Persian Letters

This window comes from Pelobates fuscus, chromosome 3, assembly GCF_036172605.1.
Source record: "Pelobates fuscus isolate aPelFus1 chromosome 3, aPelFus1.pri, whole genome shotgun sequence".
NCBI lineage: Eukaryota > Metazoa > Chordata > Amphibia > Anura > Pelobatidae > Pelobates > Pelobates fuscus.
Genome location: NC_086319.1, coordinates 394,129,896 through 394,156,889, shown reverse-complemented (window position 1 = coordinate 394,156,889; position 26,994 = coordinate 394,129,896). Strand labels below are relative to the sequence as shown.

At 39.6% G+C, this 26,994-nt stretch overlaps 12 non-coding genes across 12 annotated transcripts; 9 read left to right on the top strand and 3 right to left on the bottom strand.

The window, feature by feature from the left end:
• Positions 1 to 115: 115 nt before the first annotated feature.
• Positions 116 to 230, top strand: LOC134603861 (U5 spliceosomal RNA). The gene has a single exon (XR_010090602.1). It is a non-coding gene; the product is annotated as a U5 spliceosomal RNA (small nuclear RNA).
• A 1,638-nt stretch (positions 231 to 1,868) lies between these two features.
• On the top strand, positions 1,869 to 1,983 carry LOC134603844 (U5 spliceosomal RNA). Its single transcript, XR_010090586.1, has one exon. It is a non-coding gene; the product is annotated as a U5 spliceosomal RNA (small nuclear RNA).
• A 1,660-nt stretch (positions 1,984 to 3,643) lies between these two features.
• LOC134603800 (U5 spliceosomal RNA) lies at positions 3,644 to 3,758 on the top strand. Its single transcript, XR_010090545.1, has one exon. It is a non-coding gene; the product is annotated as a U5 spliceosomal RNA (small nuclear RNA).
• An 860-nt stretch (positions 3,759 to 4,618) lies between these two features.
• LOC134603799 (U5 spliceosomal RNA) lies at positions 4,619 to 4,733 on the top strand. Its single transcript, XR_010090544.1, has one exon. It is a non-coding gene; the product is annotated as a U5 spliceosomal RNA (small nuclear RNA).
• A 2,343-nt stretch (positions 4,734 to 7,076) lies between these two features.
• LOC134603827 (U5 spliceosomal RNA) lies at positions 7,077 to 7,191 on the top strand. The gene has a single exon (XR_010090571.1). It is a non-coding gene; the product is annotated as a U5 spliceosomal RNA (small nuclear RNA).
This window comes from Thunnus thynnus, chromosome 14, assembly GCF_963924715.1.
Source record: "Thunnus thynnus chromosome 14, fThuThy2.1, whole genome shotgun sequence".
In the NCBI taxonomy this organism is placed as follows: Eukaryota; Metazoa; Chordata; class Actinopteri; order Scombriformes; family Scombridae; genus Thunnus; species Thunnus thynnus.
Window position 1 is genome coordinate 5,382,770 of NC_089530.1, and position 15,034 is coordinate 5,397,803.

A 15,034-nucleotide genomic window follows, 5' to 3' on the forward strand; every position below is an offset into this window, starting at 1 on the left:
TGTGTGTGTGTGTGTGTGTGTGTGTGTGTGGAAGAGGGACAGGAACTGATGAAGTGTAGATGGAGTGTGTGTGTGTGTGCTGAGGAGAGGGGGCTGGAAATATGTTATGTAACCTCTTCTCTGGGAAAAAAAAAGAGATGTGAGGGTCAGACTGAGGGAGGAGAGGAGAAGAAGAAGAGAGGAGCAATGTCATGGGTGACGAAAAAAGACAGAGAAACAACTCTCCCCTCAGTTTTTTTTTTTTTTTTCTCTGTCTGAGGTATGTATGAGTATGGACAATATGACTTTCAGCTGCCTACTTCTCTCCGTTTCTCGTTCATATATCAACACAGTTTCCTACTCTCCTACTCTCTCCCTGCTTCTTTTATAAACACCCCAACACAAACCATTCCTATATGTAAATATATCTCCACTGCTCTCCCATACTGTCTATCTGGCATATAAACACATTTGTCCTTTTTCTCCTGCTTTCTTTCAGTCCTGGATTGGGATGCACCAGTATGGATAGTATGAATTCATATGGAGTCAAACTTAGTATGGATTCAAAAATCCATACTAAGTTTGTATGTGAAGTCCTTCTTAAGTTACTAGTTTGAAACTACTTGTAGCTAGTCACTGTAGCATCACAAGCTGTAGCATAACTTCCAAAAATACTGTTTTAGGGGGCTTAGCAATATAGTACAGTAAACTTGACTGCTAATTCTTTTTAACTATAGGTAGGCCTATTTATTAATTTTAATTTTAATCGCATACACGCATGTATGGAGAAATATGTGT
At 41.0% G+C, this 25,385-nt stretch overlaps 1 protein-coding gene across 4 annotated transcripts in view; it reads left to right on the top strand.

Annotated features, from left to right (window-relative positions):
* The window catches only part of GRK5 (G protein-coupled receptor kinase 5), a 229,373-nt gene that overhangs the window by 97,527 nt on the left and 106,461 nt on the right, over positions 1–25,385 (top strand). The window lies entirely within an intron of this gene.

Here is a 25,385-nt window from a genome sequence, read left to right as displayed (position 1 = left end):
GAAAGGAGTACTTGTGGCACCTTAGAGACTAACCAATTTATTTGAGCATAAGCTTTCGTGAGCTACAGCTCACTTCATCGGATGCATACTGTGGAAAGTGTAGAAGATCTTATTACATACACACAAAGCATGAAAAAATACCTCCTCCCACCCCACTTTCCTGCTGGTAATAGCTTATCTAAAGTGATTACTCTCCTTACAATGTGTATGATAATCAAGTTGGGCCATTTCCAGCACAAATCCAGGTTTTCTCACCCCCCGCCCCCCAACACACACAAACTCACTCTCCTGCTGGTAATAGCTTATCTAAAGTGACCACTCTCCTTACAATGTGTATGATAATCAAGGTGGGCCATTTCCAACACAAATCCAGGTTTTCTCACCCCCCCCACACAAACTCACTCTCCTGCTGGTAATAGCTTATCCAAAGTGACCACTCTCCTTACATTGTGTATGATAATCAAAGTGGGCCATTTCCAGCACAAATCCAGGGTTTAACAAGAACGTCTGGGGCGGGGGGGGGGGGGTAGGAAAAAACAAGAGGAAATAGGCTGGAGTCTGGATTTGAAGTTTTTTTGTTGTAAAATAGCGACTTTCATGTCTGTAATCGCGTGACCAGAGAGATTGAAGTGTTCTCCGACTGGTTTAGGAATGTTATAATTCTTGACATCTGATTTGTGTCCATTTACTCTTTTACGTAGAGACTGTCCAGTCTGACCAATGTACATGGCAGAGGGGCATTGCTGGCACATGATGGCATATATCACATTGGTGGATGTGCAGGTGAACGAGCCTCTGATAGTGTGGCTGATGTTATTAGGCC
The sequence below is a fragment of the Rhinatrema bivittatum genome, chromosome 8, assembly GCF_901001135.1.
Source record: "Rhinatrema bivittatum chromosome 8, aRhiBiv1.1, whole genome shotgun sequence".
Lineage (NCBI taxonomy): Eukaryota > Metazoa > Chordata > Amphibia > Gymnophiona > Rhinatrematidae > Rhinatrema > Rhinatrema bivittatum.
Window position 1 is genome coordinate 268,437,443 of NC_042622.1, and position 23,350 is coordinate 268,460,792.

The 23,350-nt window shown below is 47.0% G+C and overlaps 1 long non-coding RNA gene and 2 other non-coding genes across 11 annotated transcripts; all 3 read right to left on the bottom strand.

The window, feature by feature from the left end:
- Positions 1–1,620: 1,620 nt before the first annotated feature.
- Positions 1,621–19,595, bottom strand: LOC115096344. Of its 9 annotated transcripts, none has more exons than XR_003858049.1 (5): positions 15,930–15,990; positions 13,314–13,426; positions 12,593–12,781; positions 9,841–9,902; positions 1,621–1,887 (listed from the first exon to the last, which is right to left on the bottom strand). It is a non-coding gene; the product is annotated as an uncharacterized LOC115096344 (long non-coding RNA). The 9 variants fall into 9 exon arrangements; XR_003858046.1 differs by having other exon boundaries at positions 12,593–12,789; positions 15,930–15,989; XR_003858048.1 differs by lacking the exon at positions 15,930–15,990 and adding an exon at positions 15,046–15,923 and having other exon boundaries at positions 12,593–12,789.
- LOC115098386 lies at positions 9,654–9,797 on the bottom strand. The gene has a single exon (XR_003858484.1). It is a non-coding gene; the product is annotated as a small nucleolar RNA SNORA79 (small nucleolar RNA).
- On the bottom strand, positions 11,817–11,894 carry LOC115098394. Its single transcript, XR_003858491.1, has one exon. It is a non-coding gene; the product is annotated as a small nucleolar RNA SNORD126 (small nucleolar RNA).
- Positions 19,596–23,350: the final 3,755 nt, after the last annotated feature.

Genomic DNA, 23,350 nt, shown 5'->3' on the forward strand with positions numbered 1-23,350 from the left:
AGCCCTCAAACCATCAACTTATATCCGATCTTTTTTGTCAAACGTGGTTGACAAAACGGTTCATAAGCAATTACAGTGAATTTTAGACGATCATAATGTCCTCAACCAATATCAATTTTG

The Persian Letters(1720), written by Charles Montesquieu, was a precursor to some of his greater contributions to the 18th century enlightenment and society.  He’s better known as a political theorist famous for the separation of powers in a republic; most notably the separation between executive, legislative, and judicial powers.   His book Of the Spirit of Laws (1748) was his masterpiece and was more influential than any other book on the founding fathers who wrote the constitution of the United States of America.  The Persian Letters is a good start-off book for anyone interested in reading Montesquieu as it is a much more laid back and easy read than his other works.  The book makes observations of politics, fashion, and religion in 18th century Europe; often times with a healthy dose of satire.  Freedom of religion is another concept Montesquieu influenced us with and is perhaps just as important as any other freedom a person can have. This book demonstrates very well Montesquieu’s disdain for religious intolerance and religious persecution.  Many of my favorite quotes from the book that will be shared in this post series have to do with Montequieu’s view and insight on religion.

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